This trend of long-term opioid use is particularly concerning for workers’ compensation plans, since the medical benefits portion of a workers’ compensation claim may be open for a number of years and may be open for the lifetime of the injured worker, resulting in significant annual plan costs. According to WCRI opioids account for up to 3 percent of costs in shorter-term claims and between 15 and 20 percent of all medical costs on longer term workers’ compensation claims.
Fortunately, recent advances in bio analytics are making it possible for workers’ compensation plan administrators to predict potential high-cost, high-risk claimants and intervene before long-term addiction occurs.
A personal metabolic evaluation (PME) is a biometric test intended to measure drug sensitivity for an individual patient for current and future care. The PME is an easy to administer test that will discern how an individual will metabolize commonly prescribed workers’ compensation medications. Employers who require the test for employees identified as at risk, are armed with data and knowledge about an employee’s potential for opioid abuse. Such knowledge allows for a more discerning review of the individual’s claims and treatment plan, and allows a nurse case manager to more greatly emphasize a return-to-work strategy that focuses on weaning the patient off of the prescribed medication before use becomes long term.
After testing is completed, the facilitating laboratory delivers an interpretive report to an employer and its workers’ compensation plan administrator that enables a treating physician to lead injured workers to their best possible outcome by prescribing the most effective medications at optimal dosages, minimizing any trial and error. The interpretive report is designed to give physicians the information they need to make more informed treatment decisions. Every report is unique, based on the genetic attributes of the individual patient, and focuses on three key elements:
- Explaining the metabolic behavior of an individual
- Identifying what medications to rule out and avoid immediately
- Providing direction to the physician on the optimal prescription treatment plan
Ideally, an employer’s pharmacy benefit manager (PBM) and/or medical management program partner are engaged in the discussion and work to aid in the identification of injured workers that would benefit from a PME referral.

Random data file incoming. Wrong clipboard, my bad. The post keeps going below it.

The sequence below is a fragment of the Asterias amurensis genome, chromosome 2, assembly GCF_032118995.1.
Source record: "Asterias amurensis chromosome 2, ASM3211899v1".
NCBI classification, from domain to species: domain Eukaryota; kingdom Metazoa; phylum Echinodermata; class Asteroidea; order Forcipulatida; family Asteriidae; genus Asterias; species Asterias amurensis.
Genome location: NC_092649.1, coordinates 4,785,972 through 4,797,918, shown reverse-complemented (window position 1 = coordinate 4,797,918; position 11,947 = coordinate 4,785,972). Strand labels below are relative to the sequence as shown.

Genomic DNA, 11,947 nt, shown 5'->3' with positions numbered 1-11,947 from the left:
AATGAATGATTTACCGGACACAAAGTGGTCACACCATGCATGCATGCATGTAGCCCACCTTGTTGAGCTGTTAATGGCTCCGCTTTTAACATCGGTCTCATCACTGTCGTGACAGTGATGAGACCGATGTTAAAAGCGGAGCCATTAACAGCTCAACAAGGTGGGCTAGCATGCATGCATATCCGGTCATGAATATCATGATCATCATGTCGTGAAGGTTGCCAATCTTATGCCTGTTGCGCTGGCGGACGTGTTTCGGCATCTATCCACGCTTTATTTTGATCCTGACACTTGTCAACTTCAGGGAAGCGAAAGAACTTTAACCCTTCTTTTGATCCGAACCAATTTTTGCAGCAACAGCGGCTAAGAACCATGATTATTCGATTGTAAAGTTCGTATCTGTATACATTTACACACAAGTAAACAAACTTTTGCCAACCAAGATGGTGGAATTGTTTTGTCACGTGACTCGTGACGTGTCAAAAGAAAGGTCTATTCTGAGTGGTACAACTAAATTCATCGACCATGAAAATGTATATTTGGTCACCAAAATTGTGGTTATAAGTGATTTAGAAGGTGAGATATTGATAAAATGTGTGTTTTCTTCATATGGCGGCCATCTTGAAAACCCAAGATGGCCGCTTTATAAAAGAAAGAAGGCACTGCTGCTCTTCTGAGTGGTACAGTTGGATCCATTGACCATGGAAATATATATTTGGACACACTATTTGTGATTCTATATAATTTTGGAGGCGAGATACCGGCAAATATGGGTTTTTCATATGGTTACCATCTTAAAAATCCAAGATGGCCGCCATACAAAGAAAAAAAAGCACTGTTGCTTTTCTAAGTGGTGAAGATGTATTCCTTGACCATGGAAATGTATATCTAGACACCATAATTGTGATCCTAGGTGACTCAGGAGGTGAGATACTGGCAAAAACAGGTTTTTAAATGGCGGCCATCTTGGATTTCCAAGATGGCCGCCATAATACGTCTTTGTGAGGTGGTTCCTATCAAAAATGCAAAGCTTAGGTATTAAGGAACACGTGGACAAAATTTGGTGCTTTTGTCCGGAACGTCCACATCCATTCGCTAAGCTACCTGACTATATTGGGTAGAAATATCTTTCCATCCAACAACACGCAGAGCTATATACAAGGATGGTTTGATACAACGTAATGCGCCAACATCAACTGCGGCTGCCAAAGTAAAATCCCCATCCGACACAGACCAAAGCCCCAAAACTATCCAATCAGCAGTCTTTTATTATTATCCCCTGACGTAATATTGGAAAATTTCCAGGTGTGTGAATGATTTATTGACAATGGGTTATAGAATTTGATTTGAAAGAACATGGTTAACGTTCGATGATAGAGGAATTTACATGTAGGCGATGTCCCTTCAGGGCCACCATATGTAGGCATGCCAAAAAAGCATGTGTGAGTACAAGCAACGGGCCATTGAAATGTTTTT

Almost every claim can benefit from the PME test, however, ideal candidates can be identified using the following list of clinical triggers:
- Patients currently using opioids or anti-depressants
- Patients prescribed 3 or more medications
- Patients whose physician has prescribed an increase in strength or dosage
- Patients in pre- or post-surgery
- Post-surgical patients specifically who after 30 days post-surgery are still receiving pain management prescriptions
- Patients prescribed escalating dosages of narcotics
- Patients who have been prescribed morphine equivalent dosages (MED) of medications exceeding 100 mg
- Patients whose prescription patterns include frequent switching of medications
- Patients with high dollar monthly prescription costs
- Patients who often attempt to re-fill too early, resulting in frequent rejections at the point of sale
- Patients who have been prescribed narcotics for 3 months or more
Other strategies employed by strategic workers’ compensation plan administrators to effectively mitigate the risk of prolonged opioid use and manage plan costs include:
- Medical bill audits
- Network, pharmacy, and fraud and abuse protections
- Nurse case management of patients that emphasizes return-to-work strategies
- Retrospective drug utilization reviews
- General employee education regarding opioid misuse
- Injured worker narcotic education initiatives
- Physician dispensing education
- Pre-hire drug testing
To learn about POMCO’s partnership with Insight Labs and the steps it is taking to help clients combat rising prescription drug workers’ compensation plan costs, contact POMCO’s Risk Management department today.